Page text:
Breaking News Supreme Court of Nova Scotia rules in favour of Trinity Western University …. more to come

This entry is part 8 of 36 in the series Trinity Western University.

I will write more on this as I read the decision and evaluate what has been said – Here is the summary of Justice Campbell’s decision:


[3] This decision isn’t about whether LGBT equality rights are more or less
important that the religious freedoms of Evangelical Christians. It’s not a value
judgment in that sense at all. It is first about whether the NSBS had the authority to
do what it did. It is also about whether, even if it had that authority, the NSBS
reasonably considered the implications of its actions on the religious freedoms of
TWU and its students in a way that was consistent with Canadian legal values of
inclusiveness, pluralism and the respect for the rule of law. In that sense, it is a value judgment. I have concluded that the NSBS did not have the authority to do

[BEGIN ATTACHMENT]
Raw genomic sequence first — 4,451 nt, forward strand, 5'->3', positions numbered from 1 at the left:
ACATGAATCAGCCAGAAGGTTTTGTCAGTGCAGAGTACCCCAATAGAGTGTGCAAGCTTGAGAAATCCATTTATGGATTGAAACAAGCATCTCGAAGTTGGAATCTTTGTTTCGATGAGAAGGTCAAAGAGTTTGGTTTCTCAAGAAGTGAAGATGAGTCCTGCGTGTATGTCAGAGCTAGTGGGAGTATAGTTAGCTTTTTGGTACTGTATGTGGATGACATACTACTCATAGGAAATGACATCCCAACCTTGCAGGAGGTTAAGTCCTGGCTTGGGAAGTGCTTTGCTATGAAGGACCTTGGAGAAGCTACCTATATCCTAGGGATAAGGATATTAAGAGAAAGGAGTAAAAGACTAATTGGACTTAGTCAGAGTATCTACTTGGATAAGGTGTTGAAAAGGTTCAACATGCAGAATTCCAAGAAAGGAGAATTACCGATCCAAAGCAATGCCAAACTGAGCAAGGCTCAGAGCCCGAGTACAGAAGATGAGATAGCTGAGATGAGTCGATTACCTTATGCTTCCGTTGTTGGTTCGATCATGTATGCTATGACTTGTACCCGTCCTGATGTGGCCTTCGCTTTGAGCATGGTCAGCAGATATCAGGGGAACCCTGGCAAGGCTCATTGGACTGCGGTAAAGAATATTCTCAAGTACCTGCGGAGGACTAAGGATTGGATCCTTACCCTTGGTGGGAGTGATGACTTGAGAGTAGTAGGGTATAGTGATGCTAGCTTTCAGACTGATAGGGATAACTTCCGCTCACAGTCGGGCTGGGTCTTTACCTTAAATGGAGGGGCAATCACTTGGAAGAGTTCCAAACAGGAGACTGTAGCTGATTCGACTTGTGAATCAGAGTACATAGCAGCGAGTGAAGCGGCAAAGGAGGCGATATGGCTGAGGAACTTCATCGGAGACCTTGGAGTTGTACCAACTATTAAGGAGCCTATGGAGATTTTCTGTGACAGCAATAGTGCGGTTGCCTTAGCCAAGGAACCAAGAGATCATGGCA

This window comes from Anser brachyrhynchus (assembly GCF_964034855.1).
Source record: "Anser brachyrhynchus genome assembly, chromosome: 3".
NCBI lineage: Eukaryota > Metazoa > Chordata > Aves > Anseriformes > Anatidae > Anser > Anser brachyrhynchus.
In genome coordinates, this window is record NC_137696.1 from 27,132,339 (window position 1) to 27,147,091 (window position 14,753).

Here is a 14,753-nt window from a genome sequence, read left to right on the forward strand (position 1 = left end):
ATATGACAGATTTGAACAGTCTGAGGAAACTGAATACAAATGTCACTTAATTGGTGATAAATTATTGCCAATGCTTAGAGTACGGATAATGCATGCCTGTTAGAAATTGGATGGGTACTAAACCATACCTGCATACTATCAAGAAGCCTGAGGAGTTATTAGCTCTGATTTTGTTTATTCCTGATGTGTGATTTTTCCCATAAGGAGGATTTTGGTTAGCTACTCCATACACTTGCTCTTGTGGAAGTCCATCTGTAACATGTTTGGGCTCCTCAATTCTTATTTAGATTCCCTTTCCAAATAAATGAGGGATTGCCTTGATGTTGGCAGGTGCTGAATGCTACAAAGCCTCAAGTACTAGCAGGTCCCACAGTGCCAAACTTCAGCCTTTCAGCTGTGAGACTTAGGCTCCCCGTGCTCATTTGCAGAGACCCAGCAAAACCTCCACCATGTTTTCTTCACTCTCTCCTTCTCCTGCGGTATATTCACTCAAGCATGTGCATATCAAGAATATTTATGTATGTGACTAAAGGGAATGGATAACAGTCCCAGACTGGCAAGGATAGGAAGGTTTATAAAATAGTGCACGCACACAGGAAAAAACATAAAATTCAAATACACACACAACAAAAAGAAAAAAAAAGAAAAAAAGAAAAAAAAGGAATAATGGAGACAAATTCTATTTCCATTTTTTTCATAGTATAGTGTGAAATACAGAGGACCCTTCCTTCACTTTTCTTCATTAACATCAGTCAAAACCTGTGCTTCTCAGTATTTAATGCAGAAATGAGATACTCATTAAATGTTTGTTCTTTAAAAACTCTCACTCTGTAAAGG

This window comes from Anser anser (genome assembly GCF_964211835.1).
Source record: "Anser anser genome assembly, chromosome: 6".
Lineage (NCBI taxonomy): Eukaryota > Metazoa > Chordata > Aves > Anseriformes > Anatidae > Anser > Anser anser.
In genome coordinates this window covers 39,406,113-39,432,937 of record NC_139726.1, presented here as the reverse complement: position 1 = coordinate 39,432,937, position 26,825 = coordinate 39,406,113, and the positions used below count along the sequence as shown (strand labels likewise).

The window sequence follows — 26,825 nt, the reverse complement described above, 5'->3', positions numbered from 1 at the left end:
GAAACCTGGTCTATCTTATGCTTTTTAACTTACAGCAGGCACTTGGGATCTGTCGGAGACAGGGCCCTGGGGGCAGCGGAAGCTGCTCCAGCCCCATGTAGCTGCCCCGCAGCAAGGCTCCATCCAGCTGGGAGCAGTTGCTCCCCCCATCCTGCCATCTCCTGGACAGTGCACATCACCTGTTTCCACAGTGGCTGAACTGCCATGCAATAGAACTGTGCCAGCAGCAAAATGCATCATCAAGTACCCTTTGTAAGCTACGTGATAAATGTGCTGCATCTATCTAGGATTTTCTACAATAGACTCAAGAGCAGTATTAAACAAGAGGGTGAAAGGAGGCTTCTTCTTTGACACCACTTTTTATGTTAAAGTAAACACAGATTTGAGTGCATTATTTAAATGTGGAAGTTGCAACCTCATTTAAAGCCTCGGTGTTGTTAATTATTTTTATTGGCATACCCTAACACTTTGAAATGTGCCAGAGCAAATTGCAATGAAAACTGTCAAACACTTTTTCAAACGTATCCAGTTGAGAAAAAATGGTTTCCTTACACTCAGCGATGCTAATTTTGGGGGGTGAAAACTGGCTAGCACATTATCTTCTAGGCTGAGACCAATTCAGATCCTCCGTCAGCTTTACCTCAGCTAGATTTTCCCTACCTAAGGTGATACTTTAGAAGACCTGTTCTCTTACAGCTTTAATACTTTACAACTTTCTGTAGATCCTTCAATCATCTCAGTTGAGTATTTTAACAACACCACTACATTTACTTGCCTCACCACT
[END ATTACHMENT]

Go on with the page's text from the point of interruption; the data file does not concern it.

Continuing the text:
what it did. I have also concluded that even if it did have that authority it did not
exercise it in a way that reasonably considered the concerns for religious freedom
and liberty of conscience.
[4] The NSBS can only legally do what it has been given the power to do by
legislation. It acts under the authority of the Legal Profession Act 1
to regulate the
practice of law in Nova Scotia. That act does not give the NSBS the power to
require universities or law schools to change their policies. Its jurisdiction does not
reach that far.
[5] The NSBS does have jurisdiction to deal with the educational and other
qualifications of people who apply to practise law in Nova Scotia. If TWU
graduates were not prepared by virtue of their education to practise law in Nova
Scotia, or were inclined by virtue of their training at that institution to be